Even the wife of the killer was welcomed into the community, knowing she, too, had been a victim of the violence.

How different the Christian response from the American response.

Perhaps, one day, we can learn to forgive. And not just the terrorists who crippled our nation, but our leaders as well who have turned a tragedy into a worldwide bloodbath, in the name of the Prince of Peace.

Who taught us to turn the other cheek.

We Will Just Have to Try a Little Harder

May 3, 2011

Forgiveness and brotherly love is at the root of Christianity.

I’m just sorry I did not see much of that today from the Christian radio station I normally listen to – or any others I sampled.

“Vengeance is mine” saith the American and we seem to wallow in the righteousness of that vengeance a little too greedily. Where in scripture does it say this is the proper action?

One person I heard was quoting from scripture how it was good in the eyes of God to do such a thing.

Only problem, that was the Old Testament they were quoting and that would be fine if we were all Jewish. But we have a New Testament on which we actually base our religion… you know, that thing called Christianity.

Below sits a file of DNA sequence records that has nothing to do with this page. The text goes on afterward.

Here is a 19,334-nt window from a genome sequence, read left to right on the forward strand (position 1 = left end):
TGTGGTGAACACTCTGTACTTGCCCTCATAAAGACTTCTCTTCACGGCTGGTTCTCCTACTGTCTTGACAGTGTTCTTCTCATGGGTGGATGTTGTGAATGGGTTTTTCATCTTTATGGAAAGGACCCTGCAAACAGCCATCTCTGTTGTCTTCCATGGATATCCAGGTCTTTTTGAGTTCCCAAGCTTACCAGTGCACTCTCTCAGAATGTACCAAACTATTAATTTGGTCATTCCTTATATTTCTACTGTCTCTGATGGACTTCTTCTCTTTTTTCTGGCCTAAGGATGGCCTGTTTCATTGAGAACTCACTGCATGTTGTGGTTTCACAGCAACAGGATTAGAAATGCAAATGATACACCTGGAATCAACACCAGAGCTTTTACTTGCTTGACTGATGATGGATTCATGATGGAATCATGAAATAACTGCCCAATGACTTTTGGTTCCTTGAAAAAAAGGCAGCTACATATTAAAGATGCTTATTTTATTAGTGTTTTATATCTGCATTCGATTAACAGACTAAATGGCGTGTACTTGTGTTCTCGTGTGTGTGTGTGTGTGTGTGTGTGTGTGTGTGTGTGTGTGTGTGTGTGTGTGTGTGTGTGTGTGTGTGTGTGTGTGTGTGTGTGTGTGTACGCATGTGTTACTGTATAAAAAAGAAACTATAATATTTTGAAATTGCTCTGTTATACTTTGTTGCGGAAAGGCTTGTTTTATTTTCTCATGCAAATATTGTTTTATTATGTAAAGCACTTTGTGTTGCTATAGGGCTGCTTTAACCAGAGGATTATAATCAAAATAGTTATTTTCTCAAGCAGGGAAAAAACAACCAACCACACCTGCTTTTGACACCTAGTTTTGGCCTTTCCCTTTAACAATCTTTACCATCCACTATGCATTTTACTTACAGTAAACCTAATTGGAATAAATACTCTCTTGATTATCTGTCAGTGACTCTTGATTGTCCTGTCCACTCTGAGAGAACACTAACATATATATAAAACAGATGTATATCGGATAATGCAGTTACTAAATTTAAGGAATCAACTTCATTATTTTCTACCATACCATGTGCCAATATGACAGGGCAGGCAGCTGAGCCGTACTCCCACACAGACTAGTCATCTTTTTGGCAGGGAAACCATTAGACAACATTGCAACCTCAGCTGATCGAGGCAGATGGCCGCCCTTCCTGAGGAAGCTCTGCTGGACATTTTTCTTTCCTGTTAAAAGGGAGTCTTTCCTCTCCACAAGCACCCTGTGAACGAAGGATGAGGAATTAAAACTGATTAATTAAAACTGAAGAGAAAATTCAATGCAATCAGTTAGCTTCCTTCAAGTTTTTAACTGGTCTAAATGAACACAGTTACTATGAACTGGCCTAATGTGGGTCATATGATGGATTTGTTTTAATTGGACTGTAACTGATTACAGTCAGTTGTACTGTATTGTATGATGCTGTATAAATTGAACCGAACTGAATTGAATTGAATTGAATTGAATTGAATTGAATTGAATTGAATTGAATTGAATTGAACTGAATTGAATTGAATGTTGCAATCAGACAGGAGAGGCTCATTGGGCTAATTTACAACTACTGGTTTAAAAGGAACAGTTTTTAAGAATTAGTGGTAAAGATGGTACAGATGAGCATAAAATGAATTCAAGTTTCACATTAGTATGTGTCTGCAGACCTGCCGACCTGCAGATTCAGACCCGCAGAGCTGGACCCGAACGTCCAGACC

Far be it from me to judge those who reveled in the killing, I simply wonder where their “Christian-ess” has gone.

Did Christ ever tell us to kill one another? Did He say to wreak vengeance on those who transgressed against us?

Did He happen to mention celebrating such activity?

Where in all this is the turned cheek He spoke of? Where the stone being cast by the first sinless person?

Recalling how the Amish reacted to a killer in their midst, forgiving the man, embracing his widow and helping her through what must have been a very trying time, made me think perhaps that was a more Christian reaction we could have embraced after 9/11, rather than starting a war to kill so many untold thousands more.

I earlier lamented that we tend to kill our brothers in the name of the Prince of Peace, but now we even revel in the fact.

Casting Crowns had a marvelous lyric that comes to mind: Jesus paid much too high a price for us to pick and choose.

Why are we still not learning the lessons?

Probably because we are still all too human. And to err is human, to forgive, Divine.

We really need to start stretching ourselves a little more.